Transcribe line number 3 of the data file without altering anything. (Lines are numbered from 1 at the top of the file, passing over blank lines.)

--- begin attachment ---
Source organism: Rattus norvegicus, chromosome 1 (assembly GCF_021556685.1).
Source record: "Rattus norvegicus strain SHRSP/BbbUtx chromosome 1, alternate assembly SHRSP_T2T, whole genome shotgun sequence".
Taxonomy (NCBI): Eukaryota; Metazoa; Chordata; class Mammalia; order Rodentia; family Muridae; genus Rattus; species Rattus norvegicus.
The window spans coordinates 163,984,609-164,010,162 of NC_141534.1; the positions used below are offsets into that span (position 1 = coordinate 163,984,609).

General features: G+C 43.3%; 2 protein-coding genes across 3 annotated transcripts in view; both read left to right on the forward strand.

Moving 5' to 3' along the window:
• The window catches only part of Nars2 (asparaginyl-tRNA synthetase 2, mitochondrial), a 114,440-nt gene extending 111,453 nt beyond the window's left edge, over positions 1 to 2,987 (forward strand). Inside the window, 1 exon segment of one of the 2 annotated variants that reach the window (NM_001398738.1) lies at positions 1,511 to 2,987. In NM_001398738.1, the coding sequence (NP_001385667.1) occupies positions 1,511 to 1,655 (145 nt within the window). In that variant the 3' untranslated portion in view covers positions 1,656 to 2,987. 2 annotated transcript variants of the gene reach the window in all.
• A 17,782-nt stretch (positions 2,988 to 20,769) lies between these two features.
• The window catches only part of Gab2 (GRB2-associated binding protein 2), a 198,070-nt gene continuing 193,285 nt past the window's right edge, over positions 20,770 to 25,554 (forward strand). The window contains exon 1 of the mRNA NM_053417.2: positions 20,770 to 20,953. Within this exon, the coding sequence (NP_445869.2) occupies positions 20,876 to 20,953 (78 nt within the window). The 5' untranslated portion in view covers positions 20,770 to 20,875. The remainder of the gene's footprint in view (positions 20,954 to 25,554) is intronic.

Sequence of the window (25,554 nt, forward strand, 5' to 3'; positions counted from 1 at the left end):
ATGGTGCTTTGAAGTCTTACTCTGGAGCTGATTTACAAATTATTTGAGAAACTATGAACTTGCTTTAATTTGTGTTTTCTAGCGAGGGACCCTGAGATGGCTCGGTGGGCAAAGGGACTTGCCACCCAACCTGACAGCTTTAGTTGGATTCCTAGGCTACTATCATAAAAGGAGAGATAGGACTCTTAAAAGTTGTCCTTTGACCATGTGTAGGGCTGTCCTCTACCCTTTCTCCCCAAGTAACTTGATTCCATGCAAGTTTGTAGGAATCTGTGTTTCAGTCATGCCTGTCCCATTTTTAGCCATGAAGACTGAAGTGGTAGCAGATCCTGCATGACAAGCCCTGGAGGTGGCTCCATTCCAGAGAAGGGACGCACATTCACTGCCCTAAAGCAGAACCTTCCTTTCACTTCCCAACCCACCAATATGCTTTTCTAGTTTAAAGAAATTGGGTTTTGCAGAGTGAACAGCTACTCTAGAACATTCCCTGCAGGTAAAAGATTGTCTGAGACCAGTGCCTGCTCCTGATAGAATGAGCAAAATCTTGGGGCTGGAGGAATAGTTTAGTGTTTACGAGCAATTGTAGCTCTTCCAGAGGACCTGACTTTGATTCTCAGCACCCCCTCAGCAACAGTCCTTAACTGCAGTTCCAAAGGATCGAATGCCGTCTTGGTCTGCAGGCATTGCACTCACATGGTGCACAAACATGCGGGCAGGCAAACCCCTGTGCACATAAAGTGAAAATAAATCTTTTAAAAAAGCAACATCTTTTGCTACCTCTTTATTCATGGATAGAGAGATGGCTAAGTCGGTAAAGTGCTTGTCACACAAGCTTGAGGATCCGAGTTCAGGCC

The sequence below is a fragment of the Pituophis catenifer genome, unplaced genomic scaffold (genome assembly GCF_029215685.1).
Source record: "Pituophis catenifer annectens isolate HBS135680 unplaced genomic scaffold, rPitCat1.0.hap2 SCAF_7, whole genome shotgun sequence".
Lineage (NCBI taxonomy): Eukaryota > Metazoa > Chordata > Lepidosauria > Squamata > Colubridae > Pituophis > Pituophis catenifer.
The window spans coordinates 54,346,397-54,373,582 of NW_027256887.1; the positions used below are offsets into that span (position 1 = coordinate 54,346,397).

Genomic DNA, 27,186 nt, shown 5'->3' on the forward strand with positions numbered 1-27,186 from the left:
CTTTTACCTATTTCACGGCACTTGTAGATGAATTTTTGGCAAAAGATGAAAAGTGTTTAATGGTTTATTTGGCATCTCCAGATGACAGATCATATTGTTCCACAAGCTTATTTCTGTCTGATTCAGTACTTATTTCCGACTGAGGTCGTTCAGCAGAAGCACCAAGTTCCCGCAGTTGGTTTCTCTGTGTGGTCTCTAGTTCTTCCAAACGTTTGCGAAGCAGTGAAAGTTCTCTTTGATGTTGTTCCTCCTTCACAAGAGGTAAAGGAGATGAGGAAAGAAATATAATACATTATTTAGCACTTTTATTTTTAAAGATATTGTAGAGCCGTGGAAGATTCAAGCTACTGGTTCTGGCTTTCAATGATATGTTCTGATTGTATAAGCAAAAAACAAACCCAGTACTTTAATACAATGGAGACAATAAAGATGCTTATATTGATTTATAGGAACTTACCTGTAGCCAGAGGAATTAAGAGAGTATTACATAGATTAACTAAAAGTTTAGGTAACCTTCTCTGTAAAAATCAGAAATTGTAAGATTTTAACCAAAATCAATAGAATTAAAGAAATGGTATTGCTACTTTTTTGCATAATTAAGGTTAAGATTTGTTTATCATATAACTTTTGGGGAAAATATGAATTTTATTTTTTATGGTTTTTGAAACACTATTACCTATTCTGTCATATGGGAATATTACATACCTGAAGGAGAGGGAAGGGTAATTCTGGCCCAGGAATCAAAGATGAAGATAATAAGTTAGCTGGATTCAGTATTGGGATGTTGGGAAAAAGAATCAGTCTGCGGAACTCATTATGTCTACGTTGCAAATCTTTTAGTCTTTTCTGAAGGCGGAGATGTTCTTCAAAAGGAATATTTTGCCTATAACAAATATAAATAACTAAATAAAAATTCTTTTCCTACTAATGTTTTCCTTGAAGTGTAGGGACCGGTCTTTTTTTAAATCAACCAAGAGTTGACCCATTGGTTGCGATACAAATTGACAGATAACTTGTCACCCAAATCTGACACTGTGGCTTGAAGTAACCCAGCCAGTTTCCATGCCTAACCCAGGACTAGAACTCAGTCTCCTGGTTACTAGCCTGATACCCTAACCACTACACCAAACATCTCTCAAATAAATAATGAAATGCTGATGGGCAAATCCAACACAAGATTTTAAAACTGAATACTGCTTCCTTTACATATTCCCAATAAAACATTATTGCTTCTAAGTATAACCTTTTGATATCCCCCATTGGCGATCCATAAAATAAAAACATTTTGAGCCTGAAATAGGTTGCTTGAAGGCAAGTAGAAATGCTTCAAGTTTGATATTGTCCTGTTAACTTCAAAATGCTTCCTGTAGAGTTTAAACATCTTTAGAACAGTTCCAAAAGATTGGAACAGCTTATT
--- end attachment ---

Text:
Taxonomy (NCBI): Eukaryota; Metazoa; Chordata; class Mammalia; order Rodentia; family Muridae; genus Rattus; species Rattus norvegicus.